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APP locus duplication in a Finnish family with dementia and intracerebral haemorrhage
  1. A Rovelet-Lecrux1,
  2. T Frebourg1,
  3. H Tuominen2,
  4. K Majamaa3,
  5. D Campion4,
  6. A M Remes5
  1. 1
    The INSERM U614, IFRMP, Faculty of Medicine, Rouen, France
  2. 2
    Department of Pathology, University of Oulu, Oulu, Finland
  3. 3
    Department of Neurology, University of Turku, Turku, Finland
  4. 4
    The INSERM U614, IFRMP, Faculty of Medicine, Rouen, France
  5. 5
    Department of Neurology, University of Oulu and Clinical Research Centre, Oulu University Hospital, Oulu, Finland
  1. Dr A M Remes, Department of Neurology, University of Oulu, Box 5000, FIN-90014 Oulu, Finland; anne.remes{at}oulu.fi

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Missense mutations in the genes encoding amyloid precursor protein (APP), presenilin 1 (PSEN1) and presenilin 2 (PSEN2) have been found to cause some forms of autosomal dominant early onset Alzheimer disease (AD). Autosomal dominant point mutations in the APP gene are associated with β-amyloid peptide related cerebral amyloid angiopathy (CAA) and AD.1 Duplications of the APP locus on chromosome 21 have recently been reported to be associated with a phenotype similar to that caused by point mutations in the APP gene, including progressive AD and strokes and intracerebral haemorrhage (ICH) of variable frequency.24 The neuropathological findings have been consistent with a diagnosis of definite AD according to the Consortium to Establish a Registry for Alzheimer’s Disease (CERAD). The most prominent feature in all cases has been severe CAA in the leptomeningeal vessels together with superficial and deep intraparenchymatous small arteries, capillaries and venules.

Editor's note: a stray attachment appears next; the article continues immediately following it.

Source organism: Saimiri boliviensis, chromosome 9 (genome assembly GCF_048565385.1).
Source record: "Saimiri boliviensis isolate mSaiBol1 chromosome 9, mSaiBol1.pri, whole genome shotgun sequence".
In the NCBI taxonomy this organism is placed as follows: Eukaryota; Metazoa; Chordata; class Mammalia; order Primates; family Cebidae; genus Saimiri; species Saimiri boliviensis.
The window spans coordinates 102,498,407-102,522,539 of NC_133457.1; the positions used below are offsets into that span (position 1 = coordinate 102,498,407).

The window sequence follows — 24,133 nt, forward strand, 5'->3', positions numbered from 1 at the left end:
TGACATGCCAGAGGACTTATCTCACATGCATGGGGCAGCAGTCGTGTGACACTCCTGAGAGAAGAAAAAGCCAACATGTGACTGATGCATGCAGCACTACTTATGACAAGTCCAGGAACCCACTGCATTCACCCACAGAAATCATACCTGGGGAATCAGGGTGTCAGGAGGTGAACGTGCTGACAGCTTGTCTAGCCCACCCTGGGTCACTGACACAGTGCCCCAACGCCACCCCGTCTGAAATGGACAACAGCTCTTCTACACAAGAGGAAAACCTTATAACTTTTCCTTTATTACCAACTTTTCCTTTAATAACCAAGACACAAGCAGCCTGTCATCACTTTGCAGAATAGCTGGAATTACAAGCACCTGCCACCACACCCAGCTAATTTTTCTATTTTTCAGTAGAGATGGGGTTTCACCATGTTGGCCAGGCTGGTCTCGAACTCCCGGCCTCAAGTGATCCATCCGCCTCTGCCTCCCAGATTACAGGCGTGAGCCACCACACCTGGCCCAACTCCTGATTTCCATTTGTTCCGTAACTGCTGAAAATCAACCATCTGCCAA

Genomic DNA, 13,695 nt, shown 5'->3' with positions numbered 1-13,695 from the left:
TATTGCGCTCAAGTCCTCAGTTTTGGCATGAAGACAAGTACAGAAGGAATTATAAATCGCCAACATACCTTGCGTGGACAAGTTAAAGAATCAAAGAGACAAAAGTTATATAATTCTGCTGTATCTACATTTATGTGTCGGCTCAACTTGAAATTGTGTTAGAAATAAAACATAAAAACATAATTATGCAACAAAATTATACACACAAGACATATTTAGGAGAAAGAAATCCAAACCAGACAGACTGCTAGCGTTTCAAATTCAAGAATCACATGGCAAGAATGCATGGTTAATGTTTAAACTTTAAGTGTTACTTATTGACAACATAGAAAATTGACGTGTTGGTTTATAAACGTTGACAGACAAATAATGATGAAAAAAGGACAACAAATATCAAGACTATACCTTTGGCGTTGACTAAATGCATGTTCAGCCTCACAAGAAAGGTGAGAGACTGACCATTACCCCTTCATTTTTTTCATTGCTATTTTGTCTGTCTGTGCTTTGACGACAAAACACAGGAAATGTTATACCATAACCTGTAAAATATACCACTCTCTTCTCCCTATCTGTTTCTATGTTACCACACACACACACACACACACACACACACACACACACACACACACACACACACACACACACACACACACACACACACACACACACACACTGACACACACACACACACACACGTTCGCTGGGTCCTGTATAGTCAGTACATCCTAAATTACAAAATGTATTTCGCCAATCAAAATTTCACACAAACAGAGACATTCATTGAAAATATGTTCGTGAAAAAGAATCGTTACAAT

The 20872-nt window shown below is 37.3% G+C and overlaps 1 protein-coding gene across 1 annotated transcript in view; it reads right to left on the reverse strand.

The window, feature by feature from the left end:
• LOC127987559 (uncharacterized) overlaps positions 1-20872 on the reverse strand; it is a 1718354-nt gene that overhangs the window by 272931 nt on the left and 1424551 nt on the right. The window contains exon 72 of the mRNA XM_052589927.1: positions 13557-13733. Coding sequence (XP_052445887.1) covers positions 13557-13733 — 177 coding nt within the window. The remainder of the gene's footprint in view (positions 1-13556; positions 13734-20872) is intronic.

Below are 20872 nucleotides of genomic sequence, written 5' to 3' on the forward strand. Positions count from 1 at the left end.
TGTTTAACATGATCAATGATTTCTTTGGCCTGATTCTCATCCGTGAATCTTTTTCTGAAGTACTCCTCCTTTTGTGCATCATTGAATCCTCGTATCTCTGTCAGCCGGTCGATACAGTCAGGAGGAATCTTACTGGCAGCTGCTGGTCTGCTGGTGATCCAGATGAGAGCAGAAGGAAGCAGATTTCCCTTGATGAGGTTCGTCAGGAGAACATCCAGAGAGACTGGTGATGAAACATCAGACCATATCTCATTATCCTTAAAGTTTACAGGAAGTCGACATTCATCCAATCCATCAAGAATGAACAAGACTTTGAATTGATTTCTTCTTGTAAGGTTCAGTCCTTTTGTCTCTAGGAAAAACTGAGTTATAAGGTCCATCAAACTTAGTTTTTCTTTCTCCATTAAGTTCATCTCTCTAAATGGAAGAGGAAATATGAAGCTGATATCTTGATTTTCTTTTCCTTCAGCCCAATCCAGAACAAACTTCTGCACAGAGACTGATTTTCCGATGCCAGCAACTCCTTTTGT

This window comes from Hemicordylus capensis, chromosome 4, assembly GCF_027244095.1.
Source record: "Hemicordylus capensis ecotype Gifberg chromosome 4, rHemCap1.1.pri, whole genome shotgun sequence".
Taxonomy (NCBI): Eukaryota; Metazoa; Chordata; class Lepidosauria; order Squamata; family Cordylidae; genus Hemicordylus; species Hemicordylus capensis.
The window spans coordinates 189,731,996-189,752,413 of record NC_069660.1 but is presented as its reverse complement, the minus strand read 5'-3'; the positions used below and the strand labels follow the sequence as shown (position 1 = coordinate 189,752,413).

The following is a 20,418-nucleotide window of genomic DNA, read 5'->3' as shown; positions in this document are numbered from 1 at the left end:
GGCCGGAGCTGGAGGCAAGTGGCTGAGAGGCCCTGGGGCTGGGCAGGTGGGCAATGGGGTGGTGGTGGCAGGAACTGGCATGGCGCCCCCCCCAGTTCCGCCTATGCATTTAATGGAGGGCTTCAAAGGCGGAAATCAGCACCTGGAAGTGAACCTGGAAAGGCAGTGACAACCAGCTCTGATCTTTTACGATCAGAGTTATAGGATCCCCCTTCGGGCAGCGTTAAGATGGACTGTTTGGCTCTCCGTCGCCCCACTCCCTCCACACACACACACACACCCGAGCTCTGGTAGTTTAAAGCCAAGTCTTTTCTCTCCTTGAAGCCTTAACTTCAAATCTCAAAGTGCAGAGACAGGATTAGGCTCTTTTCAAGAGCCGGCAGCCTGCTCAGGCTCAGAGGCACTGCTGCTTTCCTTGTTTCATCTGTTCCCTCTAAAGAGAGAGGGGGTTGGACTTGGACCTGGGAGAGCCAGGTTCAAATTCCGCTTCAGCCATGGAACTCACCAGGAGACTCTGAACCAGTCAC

Figure 1 Detection of amyloid precursor protein (APP) duplication by quantitative multiplex PCR of short fluorescent fragments (QMPSF). The electropherogram of the affected subject (in red) was superimposed on that of a normal individual (in blue) by adjusting the peaks obtained from the control amplicon PCBD2 located on chromosome 5 to the same level. The vertical axis shows fluorescence in arbitrary units and the horizontal axis indicates the size of the amplicons in base pairs. Arrows indicate heterozygous duplication of the amplicons, as detected by a 1.5 fold heightening of the corresponding peaks. This QMPSF covers four genes located at 21q21: MRPL39, GABPA, APP and CYYR1.

We have previously described detailed clinical features of a four generation Finnish family, including 14 …

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